does the tooth fairy cover first shaves?
i’m sure if i can dig up the contract, if i can find where i tucked it–hmm, maybe under the pillow–i can figure this out.
i’m sure there aren’t too many folk in this odd little predicament, this strange hidden corner of the salle de bain, requiring dual coverage from the winged thing who comes in the night, the one who leaves bright shiny quarters for all blood-drawing procedures. or at least the ones in the mouth.
what i’m not sure of is what of the nicks on the neck? do i call in some fairy with post-graduate work?
i seem to have no one to ask. i seem all alone in this quandary. it seems rather a stretch for the fairy, covering quite so much breadth. most folks i know have their kiddies in bunches, don’t put such hyphens into their pediatric constructions. so their fairies aren’t put to such tests.
i mean maybe in the old days. maybe in the days when a nice catholic girl and her mate got started on the honeymoon, didn’t stop till what they thought was well after “the change”–code word for a body function you did not want to spell out, not in polite company anyways. oh, my heavens, what would they think at afternoon bridge?
back then, heck, it was nothing to have a whole string of saint’s names tucked in your beds. nothing to have one kid in need of a shave, while the apostrophe, the afterthought, the caboose, was way down the line with a wiggly tooth.
maybe back then, maybe when milk came in big gallon bottles set by the door in a box in the night, maybe then it was nothin’ for son no. 1 to holler for burma-shave (and quickly thereafter the band-aids) while down in the kitchen one of the little ones–say, son no. 6–was flapping like a hen, a bloody old kleenex stuffed in his mouth, soaking up what comes at the end of a wiggly tooth that gets yanked.
ahh, but this is not the old days. this here’s my life. my odd, unusual, often comical, split-screen of a life. my life straddling the canyon that comes with eight years between delivery-room visits.
on the one hand, there’s the fellow up till heaven-only-knows how late in the night, writing some essay on voltaire’s pithy little quote that history is the lie commonly agreed upon, while the other one, the little one, kept roaming the halls looking for anyone who would listen to his rumbly tummy, charging with butterflies, on the eve of first grade, which starts any minute now.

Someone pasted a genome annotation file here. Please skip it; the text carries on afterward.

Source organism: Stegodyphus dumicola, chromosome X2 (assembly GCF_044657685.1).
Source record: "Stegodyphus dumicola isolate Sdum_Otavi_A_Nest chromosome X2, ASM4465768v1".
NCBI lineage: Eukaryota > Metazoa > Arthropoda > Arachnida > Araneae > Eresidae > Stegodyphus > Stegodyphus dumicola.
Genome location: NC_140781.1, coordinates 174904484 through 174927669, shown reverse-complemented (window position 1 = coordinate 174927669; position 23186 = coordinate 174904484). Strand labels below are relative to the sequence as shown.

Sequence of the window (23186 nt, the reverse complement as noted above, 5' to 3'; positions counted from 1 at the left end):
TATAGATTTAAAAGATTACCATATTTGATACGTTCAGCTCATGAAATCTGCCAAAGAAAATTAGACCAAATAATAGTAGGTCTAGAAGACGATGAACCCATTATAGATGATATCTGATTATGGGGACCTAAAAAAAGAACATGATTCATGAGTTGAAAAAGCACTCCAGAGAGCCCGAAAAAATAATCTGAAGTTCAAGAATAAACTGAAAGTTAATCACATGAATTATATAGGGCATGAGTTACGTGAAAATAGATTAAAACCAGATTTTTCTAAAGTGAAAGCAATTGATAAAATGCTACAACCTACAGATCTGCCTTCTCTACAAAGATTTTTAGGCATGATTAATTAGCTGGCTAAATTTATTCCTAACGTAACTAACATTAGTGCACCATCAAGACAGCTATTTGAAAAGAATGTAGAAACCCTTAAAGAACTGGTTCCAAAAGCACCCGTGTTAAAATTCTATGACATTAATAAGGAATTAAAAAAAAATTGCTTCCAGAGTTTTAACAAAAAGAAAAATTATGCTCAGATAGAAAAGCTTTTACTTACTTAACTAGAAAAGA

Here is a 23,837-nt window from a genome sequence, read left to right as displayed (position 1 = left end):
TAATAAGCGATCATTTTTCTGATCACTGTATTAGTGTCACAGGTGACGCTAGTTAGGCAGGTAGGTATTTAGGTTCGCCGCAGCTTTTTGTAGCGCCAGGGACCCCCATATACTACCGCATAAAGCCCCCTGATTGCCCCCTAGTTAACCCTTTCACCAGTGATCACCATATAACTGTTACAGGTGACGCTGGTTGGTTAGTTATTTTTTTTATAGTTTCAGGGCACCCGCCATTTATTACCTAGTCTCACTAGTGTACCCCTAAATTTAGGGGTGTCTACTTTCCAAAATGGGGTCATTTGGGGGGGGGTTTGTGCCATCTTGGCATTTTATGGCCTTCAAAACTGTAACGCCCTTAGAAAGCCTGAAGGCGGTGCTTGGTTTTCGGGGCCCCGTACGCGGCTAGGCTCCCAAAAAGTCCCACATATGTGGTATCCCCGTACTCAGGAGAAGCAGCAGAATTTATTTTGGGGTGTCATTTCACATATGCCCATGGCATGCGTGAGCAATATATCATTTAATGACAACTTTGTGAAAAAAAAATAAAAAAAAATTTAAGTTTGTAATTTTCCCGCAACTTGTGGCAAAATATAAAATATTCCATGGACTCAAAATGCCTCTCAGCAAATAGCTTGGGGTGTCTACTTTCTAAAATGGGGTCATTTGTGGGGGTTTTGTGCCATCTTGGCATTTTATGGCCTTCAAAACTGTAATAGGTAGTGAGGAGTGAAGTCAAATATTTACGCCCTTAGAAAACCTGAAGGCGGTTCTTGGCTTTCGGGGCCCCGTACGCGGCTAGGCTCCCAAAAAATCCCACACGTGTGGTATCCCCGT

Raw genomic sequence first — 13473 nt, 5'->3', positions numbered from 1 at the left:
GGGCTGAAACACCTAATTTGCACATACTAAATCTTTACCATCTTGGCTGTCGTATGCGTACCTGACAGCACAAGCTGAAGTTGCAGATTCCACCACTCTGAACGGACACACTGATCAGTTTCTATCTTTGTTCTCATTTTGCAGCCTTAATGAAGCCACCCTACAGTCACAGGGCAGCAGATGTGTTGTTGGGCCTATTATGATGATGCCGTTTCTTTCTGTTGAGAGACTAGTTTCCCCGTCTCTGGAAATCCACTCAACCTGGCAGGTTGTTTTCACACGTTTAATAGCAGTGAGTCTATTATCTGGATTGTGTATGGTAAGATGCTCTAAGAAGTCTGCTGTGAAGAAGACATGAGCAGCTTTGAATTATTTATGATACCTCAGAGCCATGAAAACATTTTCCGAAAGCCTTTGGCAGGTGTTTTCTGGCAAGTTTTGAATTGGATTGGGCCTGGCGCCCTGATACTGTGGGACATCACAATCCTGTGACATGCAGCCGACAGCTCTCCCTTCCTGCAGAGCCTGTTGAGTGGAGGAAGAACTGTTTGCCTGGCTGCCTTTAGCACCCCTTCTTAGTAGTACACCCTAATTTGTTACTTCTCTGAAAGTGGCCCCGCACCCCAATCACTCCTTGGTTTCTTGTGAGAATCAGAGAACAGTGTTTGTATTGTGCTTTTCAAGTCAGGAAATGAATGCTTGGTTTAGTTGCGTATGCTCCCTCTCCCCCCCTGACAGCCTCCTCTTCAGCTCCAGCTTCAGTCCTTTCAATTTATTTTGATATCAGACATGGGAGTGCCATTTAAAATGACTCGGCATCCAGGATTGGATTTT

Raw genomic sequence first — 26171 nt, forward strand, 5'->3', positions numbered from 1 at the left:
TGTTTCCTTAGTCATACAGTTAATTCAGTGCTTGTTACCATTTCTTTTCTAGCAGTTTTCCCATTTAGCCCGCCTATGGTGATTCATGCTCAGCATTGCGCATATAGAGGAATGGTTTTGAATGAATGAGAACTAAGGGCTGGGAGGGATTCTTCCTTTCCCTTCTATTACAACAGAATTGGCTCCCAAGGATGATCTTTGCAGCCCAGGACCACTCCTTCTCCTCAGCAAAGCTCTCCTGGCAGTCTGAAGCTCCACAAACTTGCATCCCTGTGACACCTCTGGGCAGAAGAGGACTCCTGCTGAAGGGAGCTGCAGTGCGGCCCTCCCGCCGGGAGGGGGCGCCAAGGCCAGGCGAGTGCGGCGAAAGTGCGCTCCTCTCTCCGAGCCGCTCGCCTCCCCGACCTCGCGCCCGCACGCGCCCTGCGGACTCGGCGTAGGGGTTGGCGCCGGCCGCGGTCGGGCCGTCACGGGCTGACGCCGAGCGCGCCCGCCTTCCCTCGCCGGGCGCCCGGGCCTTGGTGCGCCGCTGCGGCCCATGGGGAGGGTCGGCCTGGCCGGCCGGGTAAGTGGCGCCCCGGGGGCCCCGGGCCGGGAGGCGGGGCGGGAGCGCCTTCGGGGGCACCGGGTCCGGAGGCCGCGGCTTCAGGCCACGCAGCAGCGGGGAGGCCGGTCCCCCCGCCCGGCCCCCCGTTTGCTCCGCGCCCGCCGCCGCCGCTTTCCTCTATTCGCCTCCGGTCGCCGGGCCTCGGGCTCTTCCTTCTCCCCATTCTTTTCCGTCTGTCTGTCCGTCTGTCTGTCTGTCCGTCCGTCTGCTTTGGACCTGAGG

and so it was that this weekend, the one that’s no longer, held high drama of so many kinds.
one night, the little one was off crossing the alley for what was planned as the first-ever sleep over (although as he tucked his bear in the bag, his lower lip quivered and he remarked that this might be merely a sleep-under). and before i’d even settled in for a long night of quiet, the phone jangled. i was met with the news that the young boy was bloodied and now missing a tooth. i dashed, camera in hand, not wanting to miss for a second the very last time a first tooth would be lost.
bounding into the kitchen of an otherwise innocent family, chomping on chicken and fries, i spied my littlest angel, bloody wad of a napkin stuffed in his mouth. he removed it long enough to show me the evidence. long enough for me to squeal, carry on just as you’d imagine. i took pictures. i flapped. said again and again: “let me see, let me see.”
the mother of said innocent family, a doctor it so happens, had already dutifully slipped said bottom-left front tooth into a zip-top bag for instant inspection.